On Becoming a Muslim Anarchist
At my mosque — I say ‘my’ mosque, but to be honest I haven’t seen the inside of the place for a year or so — there are a gaggle of Tablighi puritans who like to keep me company whenever I feel inclined to show my face there. I’ve sat in on several of their meetings, where there was much talk of hell from the reformed gangster turned guru who presides over this particular cult cell. Last time I was amongst them, I admit I was a hungry man desperate for spiritual food, and so gladly scoffed up their rude spiritual hash, despite its lack of essential nutrients and its at times bitter taste. Not surprisingly, it wasn’t long before I was looking for something more nourishing and wholesome.
Then one Friday, I arrived early for Jummah and encountered a small, elderly Indian man on the mosque steps whom I had never met or indeed noticed before. He gently mocked the Tablighi bro’ who was washing the steps, laughing as he explained how “these fundamentalists” were so ignorant. I could see the young Tablighi brother boiling with anger at this old man’s comments, but both principle and no doubt social sanction prevented him from expressing his belligerence openly. Deciding he had cleansed the mosque entrance to Allah’s satisfaction, he thus quickly departed and left me to the elder brother’s more illuminating company.
My elderly friend turned out to me something of a scholar, or at least so he told me. He had studied under some of the great scholars back in India, he said, but today there were few to compete with these formidable spirits. There was something about his lightness of being, and the glint in his eye, that made me think he was a devotee of Tassawuf. Then he did something which scared me half to death. He wrapped his arm tightly around the back of my neck, pulled my ear right up to his mouth, and whispered insistently:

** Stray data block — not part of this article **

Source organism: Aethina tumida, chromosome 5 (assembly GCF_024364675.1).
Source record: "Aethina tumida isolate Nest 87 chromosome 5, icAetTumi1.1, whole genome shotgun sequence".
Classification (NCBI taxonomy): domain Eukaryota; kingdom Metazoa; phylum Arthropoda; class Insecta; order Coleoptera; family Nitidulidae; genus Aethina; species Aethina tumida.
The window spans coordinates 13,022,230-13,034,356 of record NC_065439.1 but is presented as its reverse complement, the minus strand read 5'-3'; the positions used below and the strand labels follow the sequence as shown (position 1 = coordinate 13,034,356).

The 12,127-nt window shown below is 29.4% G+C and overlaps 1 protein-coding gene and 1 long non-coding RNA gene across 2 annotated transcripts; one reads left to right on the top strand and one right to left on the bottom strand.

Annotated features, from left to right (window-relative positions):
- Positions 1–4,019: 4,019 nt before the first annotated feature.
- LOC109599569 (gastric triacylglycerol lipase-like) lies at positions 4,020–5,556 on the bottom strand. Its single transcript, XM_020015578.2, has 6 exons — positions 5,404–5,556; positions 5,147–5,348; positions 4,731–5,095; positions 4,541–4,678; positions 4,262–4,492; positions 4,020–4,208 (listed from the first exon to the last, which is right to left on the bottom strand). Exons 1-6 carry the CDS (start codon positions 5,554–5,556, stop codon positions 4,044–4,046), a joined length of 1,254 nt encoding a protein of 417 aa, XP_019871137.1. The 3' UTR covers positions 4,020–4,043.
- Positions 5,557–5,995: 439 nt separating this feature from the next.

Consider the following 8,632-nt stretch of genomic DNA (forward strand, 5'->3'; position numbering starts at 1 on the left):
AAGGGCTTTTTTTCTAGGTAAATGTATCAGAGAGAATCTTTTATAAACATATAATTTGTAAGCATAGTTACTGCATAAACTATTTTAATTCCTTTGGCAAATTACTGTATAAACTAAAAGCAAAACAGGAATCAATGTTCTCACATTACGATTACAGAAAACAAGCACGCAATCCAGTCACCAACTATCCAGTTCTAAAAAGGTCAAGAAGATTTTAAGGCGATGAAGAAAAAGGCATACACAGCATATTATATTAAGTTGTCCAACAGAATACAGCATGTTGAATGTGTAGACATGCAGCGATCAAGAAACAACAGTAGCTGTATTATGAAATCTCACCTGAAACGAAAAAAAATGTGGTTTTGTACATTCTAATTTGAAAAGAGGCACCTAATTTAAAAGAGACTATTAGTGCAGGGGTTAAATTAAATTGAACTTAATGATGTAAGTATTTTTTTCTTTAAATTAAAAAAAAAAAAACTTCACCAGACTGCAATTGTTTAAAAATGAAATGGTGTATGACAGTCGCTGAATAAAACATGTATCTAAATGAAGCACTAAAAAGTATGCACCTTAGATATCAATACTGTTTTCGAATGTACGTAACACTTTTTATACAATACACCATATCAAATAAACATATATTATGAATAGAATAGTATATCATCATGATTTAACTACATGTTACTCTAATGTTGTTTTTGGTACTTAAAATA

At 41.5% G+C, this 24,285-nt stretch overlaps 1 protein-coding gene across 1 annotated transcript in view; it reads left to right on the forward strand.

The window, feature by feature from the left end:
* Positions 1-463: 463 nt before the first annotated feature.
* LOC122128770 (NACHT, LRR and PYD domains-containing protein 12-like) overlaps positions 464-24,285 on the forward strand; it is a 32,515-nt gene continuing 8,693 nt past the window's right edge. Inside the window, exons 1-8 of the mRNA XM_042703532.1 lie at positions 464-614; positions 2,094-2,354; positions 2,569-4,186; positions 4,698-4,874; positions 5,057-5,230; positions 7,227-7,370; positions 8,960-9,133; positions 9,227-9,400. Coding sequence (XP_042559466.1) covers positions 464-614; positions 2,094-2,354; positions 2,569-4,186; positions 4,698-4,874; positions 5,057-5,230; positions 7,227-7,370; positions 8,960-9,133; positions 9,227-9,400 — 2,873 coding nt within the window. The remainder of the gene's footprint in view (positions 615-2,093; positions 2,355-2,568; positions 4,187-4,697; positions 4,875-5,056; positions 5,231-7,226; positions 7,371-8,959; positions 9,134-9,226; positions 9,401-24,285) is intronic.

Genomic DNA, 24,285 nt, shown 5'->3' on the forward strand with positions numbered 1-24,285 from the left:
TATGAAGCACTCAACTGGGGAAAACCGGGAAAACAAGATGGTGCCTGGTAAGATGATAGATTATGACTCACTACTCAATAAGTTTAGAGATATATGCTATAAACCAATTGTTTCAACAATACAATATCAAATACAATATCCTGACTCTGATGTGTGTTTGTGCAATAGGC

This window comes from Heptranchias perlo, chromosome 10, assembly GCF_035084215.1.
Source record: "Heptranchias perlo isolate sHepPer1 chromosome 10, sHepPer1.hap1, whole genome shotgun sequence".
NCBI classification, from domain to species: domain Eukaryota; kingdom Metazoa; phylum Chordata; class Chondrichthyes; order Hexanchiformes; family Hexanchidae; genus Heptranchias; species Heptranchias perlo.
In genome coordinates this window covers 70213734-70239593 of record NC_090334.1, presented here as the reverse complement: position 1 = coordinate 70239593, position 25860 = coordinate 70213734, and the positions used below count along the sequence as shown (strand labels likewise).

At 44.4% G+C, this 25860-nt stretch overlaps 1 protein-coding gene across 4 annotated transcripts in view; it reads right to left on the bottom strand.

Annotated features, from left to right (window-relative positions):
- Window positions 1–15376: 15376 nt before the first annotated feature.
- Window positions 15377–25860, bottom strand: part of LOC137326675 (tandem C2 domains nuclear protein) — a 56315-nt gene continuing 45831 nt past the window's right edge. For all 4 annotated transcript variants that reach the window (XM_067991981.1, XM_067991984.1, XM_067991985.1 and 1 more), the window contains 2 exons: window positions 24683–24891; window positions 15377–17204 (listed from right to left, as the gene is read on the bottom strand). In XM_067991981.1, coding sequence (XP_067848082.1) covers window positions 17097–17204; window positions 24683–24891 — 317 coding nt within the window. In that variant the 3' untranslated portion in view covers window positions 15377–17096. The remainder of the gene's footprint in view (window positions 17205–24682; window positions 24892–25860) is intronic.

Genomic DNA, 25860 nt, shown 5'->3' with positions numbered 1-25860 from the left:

“Listen to me! Whatever path you take, you must believe it with all your heart. It is no good to simply follow others, do you hear? Do what you think is true!”
I have tried to follow the old man’s words, but my worry has always been that I would fall into the vortex of self-worship, or devotion to huwā (whim), and thus commit the grave sin of shirk. Yet the more I tried to find something to follow that seemed true and right, the more transient and uncertain I found the belief system. Should I be Sunni or Shi’a? Should I be progressive or traditional? Should I be Salafi or Hanafi? I didn’t understand where I was going wrong. Then a phrase I read, or perhaps a passing thought, reminded me that, when I became a Muslim, I had cut myself off from my previous beliefs. I now realise that was a mistake, and almost certainly the cause of my aimless wondering.
Prior to my conversion, I had always considered myself an Anarchist — although one that believed in a spiritual reality. My anarchism was founded on a mistrust of all forms of coerced authority, however tacit, and like Emma Goldman, I believed that through education people can learn to live in peace and co-operate freely and equitably. I have seen power and authority abused in so many contexts over the years– in schools, special education, psychiatry, by Landlords, and of course by governments. And religious leaders. I am now convinced more than ever that power, above all else, is the evil that corrupts otherwise good and well meaning people through forcing them to compromise with what they know is wrong.
Thanks be to God, I now realise Anarchism is the hermeneutic through which I must approach and realise the truth. In Islam, the only submission that I can live by is that which is embraced with the spirit of freedom and with my heart full of joy. And so in the Name of Allah, I testify that there is no god but God and Muhammad (aws) is God’s prophet and messenger; and in seeking to establish a peaceful and loving relationship with The One through revelation, reason and God’s signs, I hereby refuse to compromise with any form of institutional power, be it judicial, religious, social, corporate or political, insha Allah.